Arts & Culture

ARTFUL BLOGGER: First World War-era feminist pioneers’ sculptures

BY PAUL GESSELL

This worker stands ready to pour molten iron into a mould. Wartime shells and domestic tools — as well as this bronze statue — were made in moulds. By emphasizing the figure’s powerful stance, Canadian sculptor Florence Wyle captures the strength required to do this kind of work. Notice the way the ladle bends under the weight of the liquefied iron. A Moulder Sculpted by Florence Wyle between 1918 and 1919 Beaverbrook Collection of War Art Canadian War Museum 19710261-0424
A Moulder
Sculpted by Florence Wyle between 1918 and 1919
Beaverbrook Collection of War Art
Canadian War Museum 19710261-0424

Frances Loring and Florence Wyle were two American-born, impoverished sculptors living in Toronto when the First World War began. Eric Brown, director of the National Gallery of Canada, commissioned the two women to create sculptures honouring those labouring on the homefront while the country’s young men went overseas to fight. The career of the two sculptors took off.

“The First World War was probably the best thing that could have happened to Florence Wyle and Frances Loring,” Elspeth Cameron writes in a joint biography in 2007 of the two women, And Beauty Answers.

The two artists created 17 sculptures for Brown. Some were exhibited in Toronto almost a century ago. Some were later shown in the National Gallery. And now, nine of their sculptures have been resurrected from the vaults of the Canadian War Museum to dominate a new exhibition, Ordinary People in Extraordinary Times.

The Shell Finisher Sculpted by Frances Loring between 1918 and 1919  Beaverbrook Collection of War Art Canadian War Museum, 19710261-0414
The Shell Finisher
Sculpted by Frances Loring between 1918 and 1919 
Beaverbrook Collection of War Art
Canadian War Museum, 19710261-0414

The nine bronze sculptures, each about two feet high, sit in the main foyer of the war museum, replacing for almost two years a series of painted portraits of soldiers over the ages. The Wyle and Loring sculptures are like 3-D portraits, mainly of women working in munitions factories. These are women, often dressed in trousers and other male attire, who appear strong, confident and heroic.

“They have so much energy,” says Laura Brandon, the museum’s curator of war art.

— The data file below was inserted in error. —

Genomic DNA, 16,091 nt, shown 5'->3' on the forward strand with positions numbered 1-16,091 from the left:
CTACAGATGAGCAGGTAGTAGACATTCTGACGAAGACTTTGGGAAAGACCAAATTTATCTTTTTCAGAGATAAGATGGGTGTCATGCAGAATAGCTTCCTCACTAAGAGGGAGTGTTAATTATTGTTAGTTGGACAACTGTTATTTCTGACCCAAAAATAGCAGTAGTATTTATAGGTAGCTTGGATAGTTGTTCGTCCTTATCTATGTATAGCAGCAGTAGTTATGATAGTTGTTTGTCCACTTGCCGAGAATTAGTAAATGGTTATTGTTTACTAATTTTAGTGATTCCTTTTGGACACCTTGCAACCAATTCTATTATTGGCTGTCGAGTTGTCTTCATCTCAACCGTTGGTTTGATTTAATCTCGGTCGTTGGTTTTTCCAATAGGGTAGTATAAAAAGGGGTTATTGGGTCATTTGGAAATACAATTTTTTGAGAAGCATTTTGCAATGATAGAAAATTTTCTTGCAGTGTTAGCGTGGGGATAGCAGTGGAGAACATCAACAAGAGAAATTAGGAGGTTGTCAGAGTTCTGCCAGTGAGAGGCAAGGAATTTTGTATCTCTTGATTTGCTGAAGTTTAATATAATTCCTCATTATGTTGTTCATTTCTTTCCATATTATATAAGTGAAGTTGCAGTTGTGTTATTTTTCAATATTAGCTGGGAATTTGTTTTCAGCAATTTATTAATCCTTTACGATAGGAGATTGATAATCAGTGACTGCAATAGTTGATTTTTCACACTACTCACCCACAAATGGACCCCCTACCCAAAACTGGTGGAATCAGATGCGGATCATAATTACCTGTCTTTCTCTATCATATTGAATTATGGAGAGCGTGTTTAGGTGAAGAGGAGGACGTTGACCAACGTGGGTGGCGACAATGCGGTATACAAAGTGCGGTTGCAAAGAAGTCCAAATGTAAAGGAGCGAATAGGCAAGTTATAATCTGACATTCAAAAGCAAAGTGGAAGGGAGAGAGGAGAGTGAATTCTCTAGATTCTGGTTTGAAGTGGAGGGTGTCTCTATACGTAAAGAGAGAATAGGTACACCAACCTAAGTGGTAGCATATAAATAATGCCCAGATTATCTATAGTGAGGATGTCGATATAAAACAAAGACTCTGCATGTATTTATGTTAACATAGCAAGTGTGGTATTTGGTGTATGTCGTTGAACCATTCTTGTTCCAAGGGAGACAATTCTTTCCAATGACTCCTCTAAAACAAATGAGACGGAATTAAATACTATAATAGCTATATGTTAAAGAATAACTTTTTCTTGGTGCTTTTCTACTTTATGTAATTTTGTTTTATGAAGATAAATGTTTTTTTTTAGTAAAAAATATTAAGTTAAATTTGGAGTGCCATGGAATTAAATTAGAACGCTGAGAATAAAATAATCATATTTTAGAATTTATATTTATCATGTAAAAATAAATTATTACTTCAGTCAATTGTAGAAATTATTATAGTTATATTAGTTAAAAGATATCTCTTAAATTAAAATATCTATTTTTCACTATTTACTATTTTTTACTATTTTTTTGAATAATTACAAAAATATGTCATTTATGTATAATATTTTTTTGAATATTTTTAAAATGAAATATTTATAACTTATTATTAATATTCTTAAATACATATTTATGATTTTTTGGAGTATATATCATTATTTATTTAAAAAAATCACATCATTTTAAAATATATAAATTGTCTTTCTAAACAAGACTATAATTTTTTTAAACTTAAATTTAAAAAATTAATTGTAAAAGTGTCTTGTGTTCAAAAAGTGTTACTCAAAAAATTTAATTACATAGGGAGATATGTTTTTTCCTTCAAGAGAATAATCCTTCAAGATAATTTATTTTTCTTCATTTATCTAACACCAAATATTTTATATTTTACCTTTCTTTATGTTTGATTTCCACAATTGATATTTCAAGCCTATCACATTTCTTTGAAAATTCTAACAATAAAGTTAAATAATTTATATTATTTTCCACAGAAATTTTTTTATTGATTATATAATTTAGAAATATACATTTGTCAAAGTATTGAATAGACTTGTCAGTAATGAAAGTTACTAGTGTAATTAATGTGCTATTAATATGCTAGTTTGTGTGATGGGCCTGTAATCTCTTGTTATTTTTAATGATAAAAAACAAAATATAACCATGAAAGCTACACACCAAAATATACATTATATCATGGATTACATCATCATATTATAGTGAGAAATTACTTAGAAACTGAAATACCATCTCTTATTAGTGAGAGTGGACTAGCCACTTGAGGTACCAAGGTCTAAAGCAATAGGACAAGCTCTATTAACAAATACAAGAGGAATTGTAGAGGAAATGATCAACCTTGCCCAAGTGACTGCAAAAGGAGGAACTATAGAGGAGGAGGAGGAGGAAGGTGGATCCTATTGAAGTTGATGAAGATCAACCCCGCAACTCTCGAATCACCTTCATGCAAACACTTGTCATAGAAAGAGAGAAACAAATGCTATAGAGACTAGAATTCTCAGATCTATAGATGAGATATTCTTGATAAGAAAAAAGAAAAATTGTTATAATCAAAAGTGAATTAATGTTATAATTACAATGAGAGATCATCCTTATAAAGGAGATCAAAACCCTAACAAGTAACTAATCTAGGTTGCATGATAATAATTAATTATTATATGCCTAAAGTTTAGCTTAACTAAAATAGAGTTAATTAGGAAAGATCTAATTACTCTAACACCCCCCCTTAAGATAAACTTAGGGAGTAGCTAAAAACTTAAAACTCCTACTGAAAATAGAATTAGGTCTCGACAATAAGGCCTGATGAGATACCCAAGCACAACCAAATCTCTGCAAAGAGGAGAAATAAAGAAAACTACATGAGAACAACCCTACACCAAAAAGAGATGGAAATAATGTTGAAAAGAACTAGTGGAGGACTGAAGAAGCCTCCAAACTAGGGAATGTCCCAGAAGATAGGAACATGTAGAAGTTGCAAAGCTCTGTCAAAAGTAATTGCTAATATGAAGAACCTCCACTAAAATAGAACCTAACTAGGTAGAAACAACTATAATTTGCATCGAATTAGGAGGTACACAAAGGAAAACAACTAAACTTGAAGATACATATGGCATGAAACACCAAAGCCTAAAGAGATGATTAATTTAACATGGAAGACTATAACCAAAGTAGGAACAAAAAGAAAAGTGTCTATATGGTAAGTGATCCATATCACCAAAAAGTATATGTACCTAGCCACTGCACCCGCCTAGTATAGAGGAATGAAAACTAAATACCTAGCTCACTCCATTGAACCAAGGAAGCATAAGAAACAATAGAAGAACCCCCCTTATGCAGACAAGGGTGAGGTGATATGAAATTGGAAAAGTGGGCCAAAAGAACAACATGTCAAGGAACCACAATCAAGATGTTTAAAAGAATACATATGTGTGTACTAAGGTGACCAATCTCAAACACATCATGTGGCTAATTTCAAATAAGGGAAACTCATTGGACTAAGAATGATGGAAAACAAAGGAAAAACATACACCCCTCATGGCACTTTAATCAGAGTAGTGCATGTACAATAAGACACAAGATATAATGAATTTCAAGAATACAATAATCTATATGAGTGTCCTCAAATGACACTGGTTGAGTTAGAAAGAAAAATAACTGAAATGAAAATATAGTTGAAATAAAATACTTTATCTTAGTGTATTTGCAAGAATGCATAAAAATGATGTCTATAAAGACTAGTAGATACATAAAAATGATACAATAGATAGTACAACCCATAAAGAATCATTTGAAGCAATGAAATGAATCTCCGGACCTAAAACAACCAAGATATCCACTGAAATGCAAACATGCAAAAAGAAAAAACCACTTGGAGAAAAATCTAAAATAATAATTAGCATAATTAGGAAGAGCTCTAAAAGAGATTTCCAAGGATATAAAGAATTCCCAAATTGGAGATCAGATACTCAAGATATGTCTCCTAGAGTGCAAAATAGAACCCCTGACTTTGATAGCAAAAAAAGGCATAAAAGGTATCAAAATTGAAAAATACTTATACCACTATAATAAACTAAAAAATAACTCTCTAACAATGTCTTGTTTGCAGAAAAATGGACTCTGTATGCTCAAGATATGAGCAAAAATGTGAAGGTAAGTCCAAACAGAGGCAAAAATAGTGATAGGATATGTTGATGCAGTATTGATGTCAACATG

Wyle and Loring are often written out of Canadian art history because they stuck to their neo-classical roots and did not embrace modernism. Along with being artists, the two were early feminists. They believed in equality of the sexes and felt that women could do anything that men could. Those beliefs are reflected in the way they conducted their own lives and in their artwork.

The money received for the First World War sculptures allowed the two women to purchase a rural property near Toronto. The home, a former church building on the outskirts of the city, was transformed into a studio where the two artists could be seen often wearing trousers and handling large stone and bronze sculptures that far daintier ladies would never have tried to budge.

There has been much speculation over the years as to whether Wyle and Loring were lovers or merely close friends. Acquaintances such as the late Eleanor Milne, the longtime Dominion Sculptor on Parliament Hill, has described the women’s relationship as platonic. Cameron’s detailed biography does not definitively answer the question. Anyway, does it really matter?

Wyle and Loring both have work within the collections of the National Gallery and war museum — perhaps the most visible of their work in the city is Loring’s three-metre-high bronze statue of former prime minister Sir Robert Borden on the western slope of Parliament Hill at the corner of Wellington and Bank.

The two sculptors, known for years as “The Girls,” met a sad end. Both died in 1968, within three weeks of each other, confused and restrained in separate rooms in a Toronto-area institution for people suffering from dementia.

Ordinary People in Extraordinary Times continues at the Canadian War Museum until February, 2017.

ABOUT THE TWO SCULPTURES

A Moulder
This worker stands ready to pour molten iron into a mould. Wartime shells and domestic tools — as well as this bronze statue — were made in moulds. By emphasizing the figure’s powerful stance, Canadian sculptor Florence Wyle captures the strength required to do this kind of work. Notice the way the ladle bends under the weight of the liquefied iron.

The Shell Finisher
This sculpture shows a woman carefully balancing two shells, one on each shoulder. Handling explosives was dangerous work. A dropped shell or a wayward spark could mean disaster for a munitions factory and its workers.